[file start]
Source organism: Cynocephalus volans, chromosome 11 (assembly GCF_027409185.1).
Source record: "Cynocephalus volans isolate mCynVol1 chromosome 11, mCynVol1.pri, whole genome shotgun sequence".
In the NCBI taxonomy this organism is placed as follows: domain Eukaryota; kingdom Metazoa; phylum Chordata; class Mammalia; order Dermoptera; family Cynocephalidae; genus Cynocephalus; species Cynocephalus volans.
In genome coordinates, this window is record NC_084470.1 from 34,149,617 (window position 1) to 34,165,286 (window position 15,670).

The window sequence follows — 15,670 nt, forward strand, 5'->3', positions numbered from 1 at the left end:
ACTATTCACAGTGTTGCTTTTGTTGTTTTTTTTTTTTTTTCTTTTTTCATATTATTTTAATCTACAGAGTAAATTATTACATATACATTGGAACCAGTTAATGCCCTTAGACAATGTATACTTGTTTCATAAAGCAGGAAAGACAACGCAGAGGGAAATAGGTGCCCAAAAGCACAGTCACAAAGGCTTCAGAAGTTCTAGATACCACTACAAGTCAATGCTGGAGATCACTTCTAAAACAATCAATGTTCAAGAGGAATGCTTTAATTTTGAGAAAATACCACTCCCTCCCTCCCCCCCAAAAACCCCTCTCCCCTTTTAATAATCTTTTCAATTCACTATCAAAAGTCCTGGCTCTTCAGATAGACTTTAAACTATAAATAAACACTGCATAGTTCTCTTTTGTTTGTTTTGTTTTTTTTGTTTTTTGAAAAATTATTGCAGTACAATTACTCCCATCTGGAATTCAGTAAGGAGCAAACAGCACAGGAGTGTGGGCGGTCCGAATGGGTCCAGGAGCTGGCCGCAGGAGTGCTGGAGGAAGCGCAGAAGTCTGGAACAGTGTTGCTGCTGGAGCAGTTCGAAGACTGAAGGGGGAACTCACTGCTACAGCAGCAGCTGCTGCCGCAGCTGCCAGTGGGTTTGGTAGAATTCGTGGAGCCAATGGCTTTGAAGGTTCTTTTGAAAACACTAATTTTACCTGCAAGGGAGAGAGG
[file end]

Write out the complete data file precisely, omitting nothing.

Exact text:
Source organism: Cynocephalus volans, chromosome 11 (assembly GCF_027409185.1).
Source record: "Cynocephalus volans isolate mCynVol1 chromosome 11, mCynVol1.pri, whole genome shotgun sequence".
In the NCBI taxonomy this organism is placed as follows: domain Eukaryota; kingdom Metazoa; phylum Chordata; class Mammalia; order Dermoptera; family Cynocephalidae; genus Cynocephalus; species Cynocephalus volans.
In genome coordinates, this window is record NC_084470.1 from 34,149,617 (window position 1) to 34,165,286 (window position 15,670).

The window sequence follows — 15,670 nt, forward strand, 5'->3', positions numbered from 1 at the left end:
ACTATTCACAGTGTTGCTTTTGTTGTTTTTTTTTTTTTTTCTTTTTTCATATTATTTTAATCTACAGAGTAAATTATTACATATACATTGGAACCAGTTAATGCCCTTAGACAATGTATACTTGTTTCATAAAGCAGGAAAGACAACGCAGAGGGAAATAGGTGCCCAAAAGCACAGTCACAAAGGCTTCAGAAGTTCTAGATACCACTACAAGTCAATGCTGGAGATCACTTCTAAAACAATCAATGTTCAAGAGGAATGCTTTAATTTTGAGAAAATACCACTCCCTCCCTCCCCCCCAAAAACCCCTCTCCCCTTTTAATAATCTTTTCAATTCACTATCAAAAGTCCTGGCTCTTCAGATAGACTTTAAACTATAAATAAACACTGCATAGTTCTCTTTTGTTTGTTTTGTTTTTTTTGTTTTTTGAAAAATTATTGCAGTACAATTACTCCCATCTGGAATTCAGTAAGGAGCAAACAGCACAGGAGTGTGGGCGGTCCGAATGGGTCCAGGAGCTGGCCGCAGGAGTGCTGGAGGAAGCGCAGAAGTCTGGAACAGTGTTGCTGCTGGAGCAGTTCGAAGACTGAAGGGGGAACTCACTGCTACAGCAGCAGCTGCTGCCGCAGCTGCCAGTGGGTTTGGTAGAATTCGTGGAGCCAATGGCTTTGAAGGTTCTTTTGAAAACACTAATTTTACCTGCAAGGGAGAGAGG